Conclusion
With appropriate adjuvant therapy, TORS achieves excellent functional results for patients with oropharyngeal squamous cell carcinoma. Oncologic outcomes are equivalent or superior to results of other surgical and nonsurgical treatments.
doi:10.1016/j.mayocp.2011.10.007
PMCID: PMC3538408  PMID: 22386176
5.  Strong asymmetric hydrogen bonding in 2-(oxamoylamino)ethyl­ammonium oxamate–oxamic acid (1/1) 
The title compound, C4H10N3O2 +·C2H2NO3 −·C2H3NO3, con­tains at least 11 distinct hydrogen-bond inter­actions showing a great variety of bond strengths. The shortest and strongest hydrogen bond [O⋯O = 2.5004 (12) Å] is found between the uncharged oxamic acid molecule and the oxamate mono­anion. The grouping formed by such a strong hydrogen bond can thus be considered as a hydrogen bis­(oxamate) monoanion. It lacks crystallographic symmetry and the two oxamate groups have different conformations, showing an asymmetric hydrogen-bond inter­action. Significantly, the asymmetry allows us to draw a direct comparison of site basicity for the two inequivalent carboxyl­ate O atoms in the planar oxamate anion. The constituent mol­ecular ions of (I) form ribbons, where all amide and carboxyl­ate groups are coplanar. Graph-set analysis of the hydrogen-bonded net­works reveals the R 2 2(10) and R 2 2(9) homodromic nets as important structure-directing motifs, which appear to be a common feature of many oxamate-containing compounds.
doi:10.1107/S0108270110004233
PMCID: PMC2855574  PMID: 20203413
6.  A new chitinase-like xylanase inhibitor protein (XIP) from coffee (Coffea arabica) affects Soybean Asian rust (Phakopsora pachyrhizi) spore germination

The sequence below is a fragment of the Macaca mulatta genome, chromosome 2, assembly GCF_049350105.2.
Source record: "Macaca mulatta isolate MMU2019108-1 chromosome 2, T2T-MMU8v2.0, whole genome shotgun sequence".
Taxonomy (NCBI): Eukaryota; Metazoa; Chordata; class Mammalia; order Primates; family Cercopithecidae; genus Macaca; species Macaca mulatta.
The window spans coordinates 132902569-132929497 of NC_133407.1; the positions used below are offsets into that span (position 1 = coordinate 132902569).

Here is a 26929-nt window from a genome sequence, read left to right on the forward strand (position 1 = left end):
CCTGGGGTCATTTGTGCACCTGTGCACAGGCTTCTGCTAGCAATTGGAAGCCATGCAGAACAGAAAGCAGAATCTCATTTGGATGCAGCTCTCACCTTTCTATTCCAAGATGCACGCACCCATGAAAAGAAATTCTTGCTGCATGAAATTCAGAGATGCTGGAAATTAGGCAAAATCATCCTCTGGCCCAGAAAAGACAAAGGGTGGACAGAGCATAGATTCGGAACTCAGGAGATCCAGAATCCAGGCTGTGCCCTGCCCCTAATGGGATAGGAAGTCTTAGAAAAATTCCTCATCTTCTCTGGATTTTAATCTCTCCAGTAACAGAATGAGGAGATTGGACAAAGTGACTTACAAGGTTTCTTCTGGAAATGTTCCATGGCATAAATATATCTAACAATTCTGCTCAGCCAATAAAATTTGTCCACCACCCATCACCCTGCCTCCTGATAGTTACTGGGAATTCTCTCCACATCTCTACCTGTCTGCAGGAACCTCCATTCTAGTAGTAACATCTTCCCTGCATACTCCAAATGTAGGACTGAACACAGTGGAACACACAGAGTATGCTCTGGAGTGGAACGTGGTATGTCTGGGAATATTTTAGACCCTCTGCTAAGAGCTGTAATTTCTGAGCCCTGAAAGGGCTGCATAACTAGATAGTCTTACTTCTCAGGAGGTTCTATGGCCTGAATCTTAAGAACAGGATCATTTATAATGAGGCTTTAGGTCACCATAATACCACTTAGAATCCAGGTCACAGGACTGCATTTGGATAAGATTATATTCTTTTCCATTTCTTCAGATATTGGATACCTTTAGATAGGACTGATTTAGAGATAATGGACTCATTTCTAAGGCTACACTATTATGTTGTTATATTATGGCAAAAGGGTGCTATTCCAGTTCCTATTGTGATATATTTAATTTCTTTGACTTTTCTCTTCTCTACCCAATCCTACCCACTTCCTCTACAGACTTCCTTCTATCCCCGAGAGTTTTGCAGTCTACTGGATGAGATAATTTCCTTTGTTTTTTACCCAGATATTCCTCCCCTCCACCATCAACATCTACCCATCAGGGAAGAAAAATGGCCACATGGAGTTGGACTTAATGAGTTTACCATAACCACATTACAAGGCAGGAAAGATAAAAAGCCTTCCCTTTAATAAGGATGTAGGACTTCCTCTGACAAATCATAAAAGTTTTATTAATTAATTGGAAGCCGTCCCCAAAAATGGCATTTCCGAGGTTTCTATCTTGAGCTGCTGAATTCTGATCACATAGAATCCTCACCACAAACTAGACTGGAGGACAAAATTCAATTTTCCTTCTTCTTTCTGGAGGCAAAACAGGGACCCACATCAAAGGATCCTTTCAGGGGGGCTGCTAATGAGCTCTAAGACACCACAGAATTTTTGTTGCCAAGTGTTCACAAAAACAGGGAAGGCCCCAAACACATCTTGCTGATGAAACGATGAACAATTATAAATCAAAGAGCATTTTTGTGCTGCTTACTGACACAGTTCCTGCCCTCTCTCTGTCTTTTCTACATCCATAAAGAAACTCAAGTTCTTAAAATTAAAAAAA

BMC Biotechnology  2011;11:14.
Background
Asian rust (Phakopsora pachyrhizi) is a common disease in Brazilian soybean fields and it is difficult to control. To identify a biochemical candidate with potential to combat this disease, a new chitinase-like xylanase inhibitor protein (XIP) from coffee (Coffea arabica) (CaclXIP) leaves was cloned into the pGAPZα-B vector for expression in Pichia pastoris.
Results
A cDNA encoding a chitinase-like xylanase inhibitor protein (XIP) from coffee (Coffea arabica) (CaclXIP), was isolated from leaves. The amino acid sequence predicts a (β/α)8 topology common to Class III Chitinases (glycoside hydrolase family 18 proteins; GH18), and shares similarity with other GH18 members, although it lacks the glutamic acid residue essential for catalysis, which is replaced by glutamine. CaclXIP was expressed as a recombinant protein in Pichia pastoris. Enzymatic assay showed that purified recombinant CaclXIP had only residual chitinolytic activity. However, it inhibited xylanases from Acrophialophora nainiana by approx. 60% when present at 12:1 (w/w) enzyme:inhibitor ratio. Additionally, CaclXIP at 1.5 μg/μL inhibited the germination of spores of Phakopsora pachyrhizi by 45%.
Conclusions
Our data suggests that CaclXIP belongs to a class of naturally inactive chitinases that have evolved to act in plant cell defence as xylanase inhibitors. Its role on inhibiting germination of fungal spores makes it an eligible candidate gene for the control of Asian rust.
doi:10.1186/1472-6750-11-14
PMCID: PMC3045311  PMID: 21299880